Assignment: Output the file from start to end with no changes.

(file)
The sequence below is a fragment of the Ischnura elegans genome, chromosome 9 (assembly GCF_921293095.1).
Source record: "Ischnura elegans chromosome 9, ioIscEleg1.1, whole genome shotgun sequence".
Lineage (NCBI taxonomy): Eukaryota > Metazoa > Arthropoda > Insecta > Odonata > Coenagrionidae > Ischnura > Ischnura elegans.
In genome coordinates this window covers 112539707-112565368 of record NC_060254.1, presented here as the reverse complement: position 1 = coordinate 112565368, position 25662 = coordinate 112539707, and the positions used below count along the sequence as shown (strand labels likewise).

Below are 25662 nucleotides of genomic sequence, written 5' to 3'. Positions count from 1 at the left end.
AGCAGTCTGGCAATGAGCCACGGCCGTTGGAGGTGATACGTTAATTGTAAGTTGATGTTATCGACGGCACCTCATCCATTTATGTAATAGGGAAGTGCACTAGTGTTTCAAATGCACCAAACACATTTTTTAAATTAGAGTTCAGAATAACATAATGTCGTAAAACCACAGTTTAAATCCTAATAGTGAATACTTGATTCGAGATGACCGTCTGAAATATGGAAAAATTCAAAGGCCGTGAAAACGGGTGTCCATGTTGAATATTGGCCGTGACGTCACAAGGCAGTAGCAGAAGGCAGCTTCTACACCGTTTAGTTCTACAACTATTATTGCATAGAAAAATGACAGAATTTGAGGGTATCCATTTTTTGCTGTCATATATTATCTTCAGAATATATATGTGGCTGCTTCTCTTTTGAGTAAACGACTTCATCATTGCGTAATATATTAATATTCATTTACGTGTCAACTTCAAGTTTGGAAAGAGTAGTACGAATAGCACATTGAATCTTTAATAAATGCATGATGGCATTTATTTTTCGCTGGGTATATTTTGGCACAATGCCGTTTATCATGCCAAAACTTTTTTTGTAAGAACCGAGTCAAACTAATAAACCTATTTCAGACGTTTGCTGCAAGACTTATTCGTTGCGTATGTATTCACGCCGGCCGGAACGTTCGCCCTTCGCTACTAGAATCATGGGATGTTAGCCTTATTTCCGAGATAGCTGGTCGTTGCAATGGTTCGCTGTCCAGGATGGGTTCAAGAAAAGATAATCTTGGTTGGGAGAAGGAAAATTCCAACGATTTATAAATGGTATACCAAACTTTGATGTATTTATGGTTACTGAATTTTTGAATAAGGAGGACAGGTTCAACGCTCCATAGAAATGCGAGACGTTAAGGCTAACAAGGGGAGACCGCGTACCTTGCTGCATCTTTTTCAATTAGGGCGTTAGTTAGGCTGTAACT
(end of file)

The sequence below is a fragment of the Ischnura elegans genome, chromosome 9 (assembly GCF_921293095.1).
Source record: "Ischnura elegans chromosome 9, ioIscEleg1.1, whole genome shotgun sequence".
Lineage (NCBI taxonomy): Eukaryota > Metazoa > Arthropoda > Insecta > Odonata > Coenagrionidae > Ischnura > Ischnura elegans.
In genome coordinates this window covers 112539707-112565368 of record NC_060254.1, presented here as the reverse complement: position 1 = coordinate 112565368, position 25662 = coordinate 112539707, and the positions used below count along the sequence as shown (strand labels likewise).

Below are 25662 nucleotides of genomic sequence, written 5' to 3'. Positions count from 1 at the left end.
AGCAGTCTGGCAATGAGCCACGGCCGTTGGAGGTGATACGTTAATTGTAAGTTGATGTTATCGACGGCACCTCATCCATTTATGTAATAGGGAAGTGCACTAGTGTTTCAAATGCACCAAACACATTTTTTAAATTAGAGTTCAGAATAACATAATGTCGTAAAACCACAGTTTAAATCCTAATAGTGAATACTTGATTCGAGATGACCGTCTGAAATATGGAAAAATTCAAAGGCCGTGAAAACGGGTGTCCATGTTGAATATTGGCCGTGACGTCACAAGGCAGTAGCAGAAGGCAGCTTCTACACCGTTTAGTTCTACAACTATTATTGCATAGAAAAATGACAGAATTTGAGGGTATCCATTTTTTGCTGTCATATATTATCTTCAGAATATATATGTGGCTGCTTCTCTTTTGAGTAAACGACTTCATCATTGCGTAATATATTAATATTCATTTACGTGTCAACTTCAAGTTTGGAAAGAGTAGTACGAATAGCACATTGAATCTTTAATAAATGCATGATGGCATTTATTTTTCGCTGGGTATATTTTGGCACAATGCCGTTTATCATGCCAAAACTTTTTTTGTAAGAACCGAGTCAAACTAATAAACCTATTTCAGACGTTTGCTGCAAGACTTATTCGTTGCGTATGTATTCACGCCGGCCGGAACGTTCGCCCTTCGCTACTAGAATCATGGGATGTTAGCCTTATTTCCGAGATAGCTGGTCGTTGCAATGGTTCGCTGTCCAGGATGGGTTCAAGAAAAGATAATCTTGGTTGGGAGAAGGAAAATTCCAACGATTTATAAATGGTATACCAAACTTTGATGTATTTATGGTTACTGAATTTTTGAATAAGGAGGACAGGTTCAACGCTCCATAGAAATGCGAGACGTTAAGGCTAACAAGGGGAGACCGCGTACCTTGCTGCATCTTTTTCAATTAGGGCGTTAGTTAGGCTGTAACT